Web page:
Imagine getting curated insights from Seth Godin on storytelling, venture capitalist and lecturer Heidi Roizen on the 20-40-60 rule, ex-Google and Apple alum Ellen Petry Leanse on leadership, tech evangelist and author Guy Kawasaki on marketing, and other world renowned experts, in short bursts of 30 seconds to three minutes on your smartphone. Audvisor co-founded by Rajesh Setty and Michael Martin aims to do just that.
What is it
Audvisor aims to bring together the world’s leading experts from different fields to share their insights through their iOS and Android streaming apps. They want to position themselves as ‘Pandora for Insights’, with insights from invited experts that can range from 30 seconds to three minutes in length. Ninety five percent of the content on Audvisor is exclusive and is not accessible anywhere else.They have over 2200 insights from 100+ experts.
Team behind it
Rajesh Setty and Michael Martin have known each other for 12 years. Rajesh realized that people buy books and audio books, but generally are not able to finish them and stop listening or reading them half way. “With the rise of push button apps such as Spotify and Pandora, we felt there was a need for a push button learning app such as Audvisor,” he says. To solve this pain point they decided to start Audvisor.
Rajesh had co-founded multiple technology and publishing companies in the US and India. He has written and published 12 books so far and is working on a few more. He is an award-winning teacher at The Founder Institute and a mentor at the Thiel Foundation’s 20 Under 20 Program. He also teaches an online course called ‘The Art of Leverage’.
Michael Martin has a BS in Computer Science from Millersville University of Pennsylvania and certificates in Artificial Intelligence. He worked for about nine years at The Boeing Corporation on Artificial Intelligence Expert Systems and later on in Manufacturing, Quality, and Engineering. He went on to join Moss Software, a small CRM Software company specializing in Sales Force Automation and then joined TSC as the VP in 2000. Mike founded the Product Lifecycle Management (PLM) practice there and formed alliances with 3 major PLMs software companies and built a team of 50+ employees. In 2003, Mike left TSC to start Valedge Solutions (Intelaphase later) before finally cofounding Audvisor with Rajesh. He is also an investor and advisor to several emerging software companies in Silicon Valley.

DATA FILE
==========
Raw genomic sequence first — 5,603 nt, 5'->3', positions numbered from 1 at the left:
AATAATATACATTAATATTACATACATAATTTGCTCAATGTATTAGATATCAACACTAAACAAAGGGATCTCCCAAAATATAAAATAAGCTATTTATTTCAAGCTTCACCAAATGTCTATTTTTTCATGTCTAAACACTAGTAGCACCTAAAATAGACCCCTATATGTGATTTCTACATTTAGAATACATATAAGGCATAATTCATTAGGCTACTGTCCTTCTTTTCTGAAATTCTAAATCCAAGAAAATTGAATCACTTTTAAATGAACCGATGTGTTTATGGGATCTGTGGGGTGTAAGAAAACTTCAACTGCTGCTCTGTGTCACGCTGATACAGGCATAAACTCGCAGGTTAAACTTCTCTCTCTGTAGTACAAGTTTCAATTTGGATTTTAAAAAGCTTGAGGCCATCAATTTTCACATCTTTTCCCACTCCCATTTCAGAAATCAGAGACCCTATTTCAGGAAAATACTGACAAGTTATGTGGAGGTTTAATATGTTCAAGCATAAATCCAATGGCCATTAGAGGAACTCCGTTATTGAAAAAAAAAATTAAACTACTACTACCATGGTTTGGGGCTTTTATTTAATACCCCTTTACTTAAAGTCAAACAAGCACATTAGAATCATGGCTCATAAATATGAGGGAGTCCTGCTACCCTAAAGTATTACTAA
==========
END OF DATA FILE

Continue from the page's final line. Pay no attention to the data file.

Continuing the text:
Audvisor consists of six employees who look after all aspects from technology to content to curation. They are now in the process of expanding their team.
Audvisor chose to adopt a freemium model and a paid model. The founders confirmed that the basic version of Audvisor will always be free but users will have access to limited content. As of now in the free version, 800 of the 2200+ insights are available with unlimited streaming. The premium version ‘Audvisor Plus’ will be a paid offering, featuring unlimited insights, 2200+ for now and offer unlimited streaming.
What’s in it for the experts?
The founders have built their current database of 100+ experts through their personal networks. Their focus will always be on quality of the content and not quantity. They plan to get more experts to their platform and offer them services, which will be mutually beneficial in the long run.
Audvisor aims to empower both the users and the experts who are providing the insights. While the listeners and users get access to curated content on their desired topics from the world’s leading experts, the experts will also have something to gain from the exercise.
Promotion: Audvisor will market their experts’ books, courses, videos etc. while the expert insight is being played. Their goal is to act as an affiliate but for the first few months they won’t charge for this service.
Amplification: They aim to reach a larger audience via in-built discovery. An expert’s insights are distributed across multiple, relevant topics so that when someone is listening to a topic they will discover that expert.